An independent investigation examining the events that led to the death of football player Jordan McNair has determined that Maryland is at fault for failure to follow proper procedures.

The investigation, headed by Dr. Rod Walters, was completed and a press conference was held on Friday evening to announce the findings.

McNair collapsed during an organized team workout in May. He was diagnosed with heat stroke and died a week later.

A timeline was established during the investigation, noting major gaps between actions by the training staff.

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Thirty-four minutes past from the time McNair first experienced cramps to when he was taken off the field. It was one hour and seven minutes from the time he first experienced symptoms to when 911 was called and 99 minutes total until he left in an ambulance.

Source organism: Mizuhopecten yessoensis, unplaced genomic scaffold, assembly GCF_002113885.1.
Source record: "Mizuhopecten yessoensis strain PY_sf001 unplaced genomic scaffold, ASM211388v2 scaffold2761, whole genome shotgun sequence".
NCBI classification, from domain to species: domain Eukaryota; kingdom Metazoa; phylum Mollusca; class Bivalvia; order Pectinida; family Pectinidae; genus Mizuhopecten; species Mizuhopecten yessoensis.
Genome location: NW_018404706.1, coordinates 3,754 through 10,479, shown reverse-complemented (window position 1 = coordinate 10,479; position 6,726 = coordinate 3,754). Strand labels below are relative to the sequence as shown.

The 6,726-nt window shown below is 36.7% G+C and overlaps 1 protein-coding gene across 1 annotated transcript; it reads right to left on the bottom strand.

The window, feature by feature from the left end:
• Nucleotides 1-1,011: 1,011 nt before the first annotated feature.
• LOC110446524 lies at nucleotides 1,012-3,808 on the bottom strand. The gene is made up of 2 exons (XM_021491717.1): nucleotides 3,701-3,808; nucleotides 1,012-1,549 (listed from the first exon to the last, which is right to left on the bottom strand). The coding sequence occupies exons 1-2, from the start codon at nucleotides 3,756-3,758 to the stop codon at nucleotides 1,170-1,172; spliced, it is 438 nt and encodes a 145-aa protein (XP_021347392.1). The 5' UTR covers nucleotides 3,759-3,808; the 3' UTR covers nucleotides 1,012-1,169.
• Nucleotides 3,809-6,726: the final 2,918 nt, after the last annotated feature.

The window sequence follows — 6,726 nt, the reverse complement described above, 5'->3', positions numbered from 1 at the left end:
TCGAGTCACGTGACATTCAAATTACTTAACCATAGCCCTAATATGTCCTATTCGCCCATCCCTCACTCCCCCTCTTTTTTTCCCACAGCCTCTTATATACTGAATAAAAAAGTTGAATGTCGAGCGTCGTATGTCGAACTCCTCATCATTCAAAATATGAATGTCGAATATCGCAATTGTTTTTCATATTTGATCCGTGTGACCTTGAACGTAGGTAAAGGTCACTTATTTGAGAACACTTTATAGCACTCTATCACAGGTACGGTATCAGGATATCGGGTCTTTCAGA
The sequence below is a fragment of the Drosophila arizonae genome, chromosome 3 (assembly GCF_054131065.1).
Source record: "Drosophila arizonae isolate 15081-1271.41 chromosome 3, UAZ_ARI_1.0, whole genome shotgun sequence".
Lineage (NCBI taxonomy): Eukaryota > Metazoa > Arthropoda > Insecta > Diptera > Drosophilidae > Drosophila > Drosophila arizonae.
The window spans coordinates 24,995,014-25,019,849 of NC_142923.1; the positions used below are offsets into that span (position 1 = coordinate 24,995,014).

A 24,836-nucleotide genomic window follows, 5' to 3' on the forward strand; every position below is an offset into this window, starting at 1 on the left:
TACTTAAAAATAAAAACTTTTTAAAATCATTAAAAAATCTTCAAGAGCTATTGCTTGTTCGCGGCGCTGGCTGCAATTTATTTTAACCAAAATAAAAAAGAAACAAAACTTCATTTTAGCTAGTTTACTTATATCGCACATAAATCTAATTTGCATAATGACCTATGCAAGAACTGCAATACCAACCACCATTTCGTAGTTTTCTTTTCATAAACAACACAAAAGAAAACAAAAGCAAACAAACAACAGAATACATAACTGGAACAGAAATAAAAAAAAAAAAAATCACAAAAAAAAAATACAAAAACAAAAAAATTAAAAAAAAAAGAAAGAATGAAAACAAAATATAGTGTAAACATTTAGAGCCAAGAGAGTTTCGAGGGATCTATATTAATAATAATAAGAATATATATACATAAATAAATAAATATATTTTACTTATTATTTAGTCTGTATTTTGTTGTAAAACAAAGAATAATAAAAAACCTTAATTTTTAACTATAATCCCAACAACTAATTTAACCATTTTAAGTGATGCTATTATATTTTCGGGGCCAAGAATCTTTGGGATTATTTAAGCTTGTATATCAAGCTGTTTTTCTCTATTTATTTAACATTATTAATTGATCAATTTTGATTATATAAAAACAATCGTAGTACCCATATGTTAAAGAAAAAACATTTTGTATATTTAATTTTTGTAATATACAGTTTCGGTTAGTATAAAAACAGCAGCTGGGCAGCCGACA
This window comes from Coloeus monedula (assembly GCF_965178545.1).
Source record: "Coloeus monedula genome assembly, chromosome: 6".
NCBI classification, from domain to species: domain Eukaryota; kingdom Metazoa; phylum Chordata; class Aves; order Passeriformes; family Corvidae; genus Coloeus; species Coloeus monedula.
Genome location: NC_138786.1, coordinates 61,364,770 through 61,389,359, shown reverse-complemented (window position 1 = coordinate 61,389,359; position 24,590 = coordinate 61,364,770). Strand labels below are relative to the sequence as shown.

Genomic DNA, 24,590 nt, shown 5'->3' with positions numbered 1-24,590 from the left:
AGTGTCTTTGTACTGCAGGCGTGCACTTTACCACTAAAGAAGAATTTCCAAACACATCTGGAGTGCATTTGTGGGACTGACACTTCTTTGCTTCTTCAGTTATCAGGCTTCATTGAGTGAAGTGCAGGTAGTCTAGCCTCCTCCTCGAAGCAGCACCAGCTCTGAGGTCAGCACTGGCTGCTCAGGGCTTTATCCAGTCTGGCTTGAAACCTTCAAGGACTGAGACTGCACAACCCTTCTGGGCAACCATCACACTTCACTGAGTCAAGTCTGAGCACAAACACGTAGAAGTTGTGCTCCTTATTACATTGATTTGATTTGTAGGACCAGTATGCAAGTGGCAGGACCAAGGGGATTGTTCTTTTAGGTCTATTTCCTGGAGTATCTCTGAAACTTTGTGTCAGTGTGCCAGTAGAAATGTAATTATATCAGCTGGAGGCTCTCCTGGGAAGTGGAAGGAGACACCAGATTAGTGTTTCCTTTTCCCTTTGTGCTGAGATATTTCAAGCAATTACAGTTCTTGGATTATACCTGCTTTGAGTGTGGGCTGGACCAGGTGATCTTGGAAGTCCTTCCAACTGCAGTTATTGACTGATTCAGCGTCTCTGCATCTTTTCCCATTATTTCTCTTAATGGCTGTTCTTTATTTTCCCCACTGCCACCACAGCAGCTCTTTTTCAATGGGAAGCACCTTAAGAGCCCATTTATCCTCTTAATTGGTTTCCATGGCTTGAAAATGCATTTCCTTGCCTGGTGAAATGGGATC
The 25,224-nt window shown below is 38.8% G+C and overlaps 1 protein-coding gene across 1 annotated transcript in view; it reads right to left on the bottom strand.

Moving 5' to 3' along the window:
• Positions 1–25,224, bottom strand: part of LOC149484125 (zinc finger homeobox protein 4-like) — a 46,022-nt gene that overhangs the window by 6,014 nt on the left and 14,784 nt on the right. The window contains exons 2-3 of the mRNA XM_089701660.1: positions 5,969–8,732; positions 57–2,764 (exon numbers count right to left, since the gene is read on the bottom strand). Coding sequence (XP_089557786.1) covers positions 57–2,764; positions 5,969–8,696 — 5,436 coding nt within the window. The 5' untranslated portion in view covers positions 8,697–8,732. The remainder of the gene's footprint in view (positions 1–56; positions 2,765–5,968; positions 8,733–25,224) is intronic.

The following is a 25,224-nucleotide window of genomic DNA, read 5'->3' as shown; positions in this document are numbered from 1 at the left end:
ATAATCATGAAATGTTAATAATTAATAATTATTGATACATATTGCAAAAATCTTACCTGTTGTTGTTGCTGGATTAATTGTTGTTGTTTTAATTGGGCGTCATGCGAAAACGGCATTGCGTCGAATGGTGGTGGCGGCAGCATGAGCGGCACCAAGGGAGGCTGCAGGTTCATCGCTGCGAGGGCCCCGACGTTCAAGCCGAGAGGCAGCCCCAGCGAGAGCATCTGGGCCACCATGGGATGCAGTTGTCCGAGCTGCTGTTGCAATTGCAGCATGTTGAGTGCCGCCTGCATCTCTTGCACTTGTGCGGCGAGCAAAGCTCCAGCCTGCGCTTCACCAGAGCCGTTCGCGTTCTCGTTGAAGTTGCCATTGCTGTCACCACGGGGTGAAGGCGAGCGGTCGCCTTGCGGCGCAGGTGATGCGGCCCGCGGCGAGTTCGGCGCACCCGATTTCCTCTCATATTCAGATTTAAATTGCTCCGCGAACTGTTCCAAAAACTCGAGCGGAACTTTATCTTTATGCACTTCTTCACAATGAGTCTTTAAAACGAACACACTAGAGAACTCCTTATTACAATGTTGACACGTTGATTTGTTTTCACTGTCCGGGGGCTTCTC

“There was a failure to identify symptoms and aggressively treat it,” Walters said in the press conference. “There was a delay in identifying the severity of symptoms.”

Walters also said that a best practice is to identify heat stroke and immerse the subject into a cold tub within 30 minutes of symptoms. He did not state whether those actions would’ve saved McNair’s life.

According to Walters, Maryland’s head athletic trainer, Wes Anderson, told investigators that McNair was not placed into a cold tub because of his size. Due to “Convulsive movements” McNair  was exhibiting, the training staff feared he may drown.

Cold towels and ice packs were used in an attempt to cool down McNair.

Walters also said that head coach D.J. Durkin was present at the organized workout, but did not participate in giving any care to McNair.

This was the first of two investigations to conclude for Maryland. Another ongoing investigation is examining an alleged “toxic culture” created under Durkin.

Durkin remains on paid administrative leave as the investigation continues.

Findings from the investigation into Maryland policies and procedures will be made available to the public.